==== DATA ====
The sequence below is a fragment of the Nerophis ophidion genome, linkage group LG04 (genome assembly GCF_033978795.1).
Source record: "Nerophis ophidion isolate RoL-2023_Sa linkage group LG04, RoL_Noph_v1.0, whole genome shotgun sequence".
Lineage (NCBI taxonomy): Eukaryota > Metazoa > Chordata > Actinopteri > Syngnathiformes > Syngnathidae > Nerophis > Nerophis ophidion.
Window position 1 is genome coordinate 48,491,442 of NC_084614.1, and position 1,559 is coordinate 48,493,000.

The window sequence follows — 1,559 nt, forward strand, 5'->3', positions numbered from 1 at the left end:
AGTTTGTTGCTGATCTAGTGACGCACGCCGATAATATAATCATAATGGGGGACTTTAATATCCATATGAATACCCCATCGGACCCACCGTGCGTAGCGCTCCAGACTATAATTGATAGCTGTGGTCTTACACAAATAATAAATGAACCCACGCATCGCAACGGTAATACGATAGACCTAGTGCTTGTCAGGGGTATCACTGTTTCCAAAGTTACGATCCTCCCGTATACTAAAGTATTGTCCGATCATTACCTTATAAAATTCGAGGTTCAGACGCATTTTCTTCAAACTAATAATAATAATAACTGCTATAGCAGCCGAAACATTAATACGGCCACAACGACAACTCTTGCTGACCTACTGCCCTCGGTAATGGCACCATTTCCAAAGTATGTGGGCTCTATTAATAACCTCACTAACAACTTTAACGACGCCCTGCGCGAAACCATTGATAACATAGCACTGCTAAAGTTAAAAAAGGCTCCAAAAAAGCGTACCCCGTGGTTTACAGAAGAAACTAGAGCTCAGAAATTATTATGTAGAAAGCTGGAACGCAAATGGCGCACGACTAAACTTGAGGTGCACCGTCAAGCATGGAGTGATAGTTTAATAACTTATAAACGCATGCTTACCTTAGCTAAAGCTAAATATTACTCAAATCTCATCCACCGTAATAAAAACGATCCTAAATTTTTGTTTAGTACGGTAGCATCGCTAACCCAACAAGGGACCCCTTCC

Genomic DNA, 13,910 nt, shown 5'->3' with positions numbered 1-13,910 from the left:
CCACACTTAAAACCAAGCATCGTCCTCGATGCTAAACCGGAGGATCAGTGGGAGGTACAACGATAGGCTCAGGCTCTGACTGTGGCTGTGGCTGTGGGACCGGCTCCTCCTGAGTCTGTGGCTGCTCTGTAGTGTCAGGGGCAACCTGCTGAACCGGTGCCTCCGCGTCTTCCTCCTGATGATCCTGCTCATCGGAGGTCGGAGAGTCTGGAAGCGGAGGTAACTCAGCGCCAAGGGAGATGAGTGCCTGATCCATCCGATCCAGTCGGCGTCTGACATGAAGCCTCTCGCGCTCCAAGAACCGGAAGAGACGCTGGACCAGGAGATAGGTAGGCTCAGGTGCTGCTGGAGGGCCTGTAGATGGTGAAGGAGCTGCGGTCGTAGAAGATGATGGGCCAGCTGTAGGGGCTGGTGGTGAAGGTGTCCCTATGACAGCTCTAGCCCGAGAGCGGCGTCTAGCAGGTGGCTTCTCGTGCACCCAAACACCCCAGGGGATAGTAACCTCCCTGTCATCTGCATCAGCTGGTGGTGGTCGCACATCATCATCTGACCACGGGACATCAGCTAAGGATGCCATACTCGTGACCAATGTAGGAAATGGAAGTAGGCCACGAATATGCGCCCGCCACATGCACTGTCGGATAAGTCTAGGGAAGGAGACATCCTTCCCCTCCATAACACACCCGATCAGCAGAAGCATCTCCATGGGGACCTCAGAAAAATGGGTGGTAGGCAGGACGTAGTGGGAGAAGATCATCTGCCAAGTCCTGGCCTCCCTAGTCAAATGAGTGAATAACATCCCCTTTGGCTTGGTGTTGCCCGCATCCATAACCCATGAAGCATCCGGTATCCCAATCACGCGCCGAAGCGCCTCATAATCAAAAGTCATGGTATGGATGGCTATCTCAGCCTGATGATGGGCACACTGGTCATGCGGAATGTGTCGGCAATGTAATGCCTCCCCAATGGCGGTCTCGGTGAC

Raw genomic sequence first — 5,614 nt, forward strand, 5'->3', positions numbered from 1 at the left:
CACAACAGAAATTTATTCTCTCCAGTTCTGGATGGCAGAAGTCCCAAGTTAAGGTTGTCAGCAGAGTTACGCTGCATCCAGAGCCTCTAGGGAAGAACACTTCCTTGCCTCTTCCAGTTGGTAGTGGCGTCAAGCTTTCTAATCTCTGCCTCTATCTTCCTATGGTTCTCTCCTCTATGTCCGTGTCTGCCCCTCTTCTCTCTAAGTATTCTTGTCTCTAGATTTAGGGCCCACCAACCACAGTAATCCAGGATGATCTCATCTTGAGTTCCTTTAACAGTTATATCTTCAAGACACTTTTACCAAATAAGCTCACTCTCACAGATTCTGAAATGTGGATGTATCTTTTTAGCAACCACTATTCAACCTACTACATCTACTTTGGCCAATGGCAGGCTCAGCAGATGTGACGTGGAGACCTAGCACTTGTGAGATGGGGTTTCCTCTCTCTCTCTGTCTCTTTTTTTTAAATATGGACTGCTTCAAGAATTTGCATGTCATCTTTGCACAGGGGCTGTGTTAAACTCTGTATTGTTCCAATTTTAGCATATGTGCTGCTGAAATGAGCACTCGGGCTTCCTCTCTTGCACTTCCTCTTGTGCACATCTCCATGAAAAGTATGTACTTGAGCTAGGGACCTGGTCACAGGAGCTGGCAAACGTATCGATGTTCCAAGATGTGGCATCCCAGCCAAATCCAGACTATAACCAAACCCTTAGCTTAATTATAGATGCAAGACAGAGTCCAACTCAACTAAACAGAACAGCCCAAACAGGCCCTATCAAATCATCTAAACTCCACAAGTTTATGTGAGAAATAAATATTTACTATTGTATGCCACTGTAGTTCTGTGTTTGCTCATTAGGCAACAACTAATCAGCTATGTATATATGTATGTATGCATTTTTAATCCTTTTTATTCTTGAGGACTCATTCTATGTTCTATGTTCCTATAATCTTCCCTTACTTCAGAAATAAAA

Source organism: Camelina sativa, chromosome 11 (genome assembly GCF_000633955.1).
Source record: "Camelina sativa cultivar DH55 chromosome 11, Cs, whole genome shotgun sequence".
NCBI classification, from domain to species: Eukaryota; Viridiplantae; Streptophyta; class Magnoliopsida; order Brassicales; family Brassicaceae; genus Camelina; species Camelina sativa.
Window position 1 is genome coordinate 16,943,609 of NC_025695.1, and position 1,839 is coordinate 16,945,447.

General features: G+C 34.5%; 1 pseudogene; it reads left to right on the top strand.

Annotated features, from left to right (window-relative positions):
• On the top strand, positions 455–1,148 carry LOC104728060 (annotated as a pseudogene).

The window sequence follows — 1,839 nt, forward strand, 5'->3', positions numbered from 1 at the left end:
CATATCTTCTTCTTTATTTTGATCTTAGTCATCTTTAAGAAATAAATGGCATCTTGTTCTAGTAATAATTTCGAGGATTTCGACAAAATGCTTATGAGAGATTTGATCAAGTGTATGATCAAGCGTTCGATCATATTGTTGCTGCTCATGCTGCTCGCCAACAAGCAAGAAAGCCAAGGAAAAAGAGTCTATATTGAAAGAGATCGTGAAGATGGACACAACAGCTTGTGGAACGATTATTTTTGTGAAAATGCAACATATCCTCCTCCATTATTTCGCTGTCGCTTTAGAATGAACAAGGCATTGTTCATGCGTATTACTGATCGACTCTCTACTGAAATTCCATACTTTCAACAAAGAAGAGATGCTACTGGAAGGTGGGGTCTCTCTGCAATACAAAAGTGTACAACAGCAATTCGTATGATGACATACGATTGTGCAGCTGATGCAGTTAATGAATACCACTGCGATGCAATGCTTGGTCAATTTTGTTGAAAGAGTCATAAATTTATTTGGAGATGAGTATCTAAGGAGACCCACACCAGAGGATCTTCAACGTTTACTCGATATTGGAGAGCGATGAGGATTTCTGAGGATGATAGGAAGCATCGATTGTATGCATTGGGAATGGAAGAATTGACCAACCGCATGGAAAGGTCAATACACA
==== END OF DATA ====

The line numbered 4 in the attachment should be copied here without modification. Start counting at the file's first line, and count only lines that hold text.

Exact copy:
Window position 1 is genome coordinate 48,491,442 of NC_084614.1, and position 1,559 is coordinate 48,493,000.